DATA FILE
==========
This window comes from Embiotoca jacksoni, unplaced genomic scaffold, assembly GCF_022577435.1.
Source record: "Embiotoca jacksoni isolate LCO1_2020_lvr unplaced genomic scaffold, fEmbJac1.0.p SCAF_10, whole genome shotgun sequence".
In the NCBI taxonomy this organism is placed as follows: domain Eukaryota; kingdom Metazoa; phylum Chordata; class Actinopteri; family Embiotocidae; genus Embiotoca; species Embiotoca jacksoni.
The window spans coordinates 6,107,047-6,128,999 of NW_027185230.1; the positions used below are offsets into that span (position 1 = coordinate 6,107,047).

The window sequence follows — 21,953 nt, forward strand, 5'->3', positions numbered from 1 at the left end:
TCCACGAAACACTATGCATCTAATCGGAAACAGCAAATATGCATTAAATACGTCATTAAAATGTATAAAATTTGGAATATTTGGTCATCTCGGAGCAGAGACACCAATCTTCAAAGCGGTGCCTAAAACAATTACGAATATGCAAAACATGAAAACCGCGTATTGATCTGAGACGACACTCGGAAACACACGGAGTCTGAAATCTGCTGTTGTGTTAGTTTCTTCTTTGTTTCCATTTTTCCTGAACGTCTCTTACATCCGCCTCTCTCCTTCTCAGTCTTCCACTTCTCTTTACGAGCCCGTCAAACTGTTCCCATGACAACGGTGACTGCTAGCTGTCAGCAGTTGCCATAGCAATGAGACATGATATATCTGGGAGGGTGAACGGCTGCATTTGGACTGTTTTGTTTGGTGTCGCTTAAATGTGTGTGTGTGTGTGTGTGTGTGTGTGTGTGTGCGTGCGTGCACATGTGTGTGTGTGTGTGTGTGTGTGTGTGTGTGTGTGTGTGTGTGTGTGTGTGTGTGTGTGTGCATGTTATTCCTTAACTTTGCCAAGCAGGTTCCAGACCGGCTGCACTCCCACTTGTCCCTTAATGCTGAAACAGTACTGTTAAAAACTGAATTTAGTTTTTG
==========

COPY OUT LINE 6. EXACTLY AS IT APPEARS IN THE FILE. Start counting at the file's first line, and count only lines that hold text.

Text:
TCCACGAAACACTATGCATCTAATCGGAAACAGCAAATATGCATTAAATACGTCATTAAAATGTATAAAATTTGGAATATTTGGTCATCTCGGAGCAGAGACACCAATCTTCAAAGCGGTGCCTAAAACAATTACGAATATGCAAAACATGAAAACCGCGTATTGATCTGAGACGACACTCGGAAACACACGGAGTCTGAAATCTGCTGTTGTGTTAGTTTCTTCTTTGTTTCCATTTTTCCTGAACGTCTCTTACATCCGCCTCTCTCCTTCTCAGTCTTCCACTTCTCTTTACGAGCCCGTCAAACTGTTCCCATGACAACGGTGACTGCTAGCTGTCAGCAGTTGCCATAGCAATGAGACATGATATATCTGGGAGGGTGAACGGCTGCATTTGGACTGTTTTGTTTGGTGTCGCTTAAATGTGTGTGTGTGTGTGTGTGTGTGTGTGTGTGTGCGTGCGTGCACATGTGTGTGTGTGTGTGTGTGTGTGTGTGTGTGTGTGTGTGTGTGTGTGTGTGTGTGTGTGTGCATGTTATTCCTTAACTTTGCCAAGCAGGTTCCAGACCGGCTGCACTCCCACTTGTCCCTTAATGCTGAAACAGTACTGTTAAAAACTGAATTTAGTTTTTG